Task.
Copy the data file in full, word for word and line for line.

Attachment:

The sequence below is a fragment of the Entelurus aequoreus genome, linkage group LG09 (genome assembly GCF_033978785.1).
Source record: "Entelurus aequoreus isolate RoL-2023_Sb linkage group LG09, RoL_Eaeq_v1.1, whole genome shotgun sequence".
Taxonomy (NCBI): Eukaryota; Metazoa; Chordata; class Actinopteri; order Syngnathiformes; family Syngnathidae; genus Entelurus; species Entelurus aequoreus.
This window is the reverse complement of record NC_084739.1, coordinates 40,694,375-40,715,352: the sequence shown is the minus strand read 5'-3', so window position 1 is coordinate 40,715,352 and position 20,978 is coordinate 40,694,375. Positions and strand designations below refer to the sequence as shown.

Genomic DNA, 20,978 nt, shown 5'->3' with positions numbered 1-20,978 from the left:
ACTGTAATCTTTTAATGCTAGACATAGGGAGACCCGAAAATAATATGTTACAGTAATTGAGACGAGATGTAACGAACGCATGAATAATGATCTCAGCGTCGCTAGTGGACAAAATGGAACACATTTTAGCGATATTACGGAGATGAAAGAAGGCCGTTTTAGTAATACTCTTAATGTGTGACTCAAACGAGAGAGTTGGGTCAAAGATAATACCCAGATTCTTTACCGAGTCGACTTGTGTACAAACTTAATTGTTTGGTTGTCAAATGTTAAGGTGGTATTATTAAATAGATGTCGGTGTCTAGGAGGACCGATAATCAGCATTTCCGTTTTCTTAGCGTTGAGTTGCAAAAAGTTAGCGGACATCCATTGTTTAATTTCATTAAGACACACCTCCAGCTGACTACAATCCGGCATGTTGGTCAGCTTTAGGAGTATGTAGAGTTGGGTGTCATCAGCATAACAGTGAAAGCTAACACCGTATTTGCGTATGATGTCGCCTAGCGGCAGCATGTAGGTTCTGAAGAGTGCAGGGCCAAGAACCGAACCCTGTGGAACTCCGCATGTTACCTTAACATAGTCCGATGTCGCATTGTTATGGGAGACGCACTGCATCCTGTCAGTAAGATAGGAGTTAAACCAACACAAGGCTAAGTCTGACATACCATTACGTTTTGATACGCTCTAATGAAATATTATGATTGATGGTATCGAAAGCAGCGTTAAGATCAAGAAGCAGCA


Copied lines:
The sequence below is a fragment of the Entelurus aequoreus genome, linkage group LG09 (genome assembly GCF_033978785.1).
Source record: "Entelurus aequoreus isolate RoL-2023_Sb linkage group LG09, RoL_Eaeq_v1.1, whole genome shotgun sequence".
Taxonomy (NCBI): Eukaryota; Metazoa; Chordata; class Actinopteri; order Syngnathiformes; family Syngnathidae; genus Entelurus; species Entelurus aequoreus.
This window is the reverse complement of record NC_084739.1, coordinates 40,694,375-40,715,352: the sequence shown is the minus strand read 5'-3', so window position 1 is coordinate 40,715,352 and position 20,978 is coordinate 40,694,375. Positions and strand designations below refer to the sequence as shown.

Genomic DNA, 20,978 nt, shown 5'->3' with positions numbered 1-20,978 from the left:
ACTGTAATCTTTTAATGCTAGACATAGGGAGACCCGAAAATAATATGTTACAGTAATTGAGACGAGATGTAACGAACGCATGAATAATGATCTCAGCGTCGCTAGTGGACAAAATGGAACACATTTTAGCGATATTACGGAGATGAAAGAAGGCCGTTTTAGTAATACTCTTAATGTGTGACTCAAACGAGAGAGTTGGGTCAAAGATAATACCCAGATTCTTTACCGAGTCGACTTGTGTACAAACTTAATTGTTTGGTTGTCAAATGTTAAGGTGGTATTATTAAATAGATGTCGGTGTCTAGGAGGACCGATAATCAGCATTTCCGTTTTCTTAGCGTTGAGTTGCAAAAAGTTAGCGGACATCCATTGTTTAATTTCATTAAGACACACCTCCAGCTGACTACAATCCGGCATGTTGGTCAGCTTTAGGAGTATGTAGAGTTGGGTGTCATCAGCATAACAGTGAAAGCTAACACCGTATTTGCGTATGATGTCGCCTAGCGGCAGCATGTAGGTTCTGAAGAGTGCAGGGCCAAGAACCGAACCCTGTGGAACTCCGCATGTTACCTTAACATAGTCCGATGTCGCATTGTTATGGGAGACGCACTGCATCCTGTCAGTAAGATAGGAGTTAAACCAACACAAGGCTAAGTCTGACATACCATTACGTTTTGATACGCTCTAATGAAATATTATGATTGATGGTATCGAAAGCAGCGTTAAGATCAAGAAGCAGCA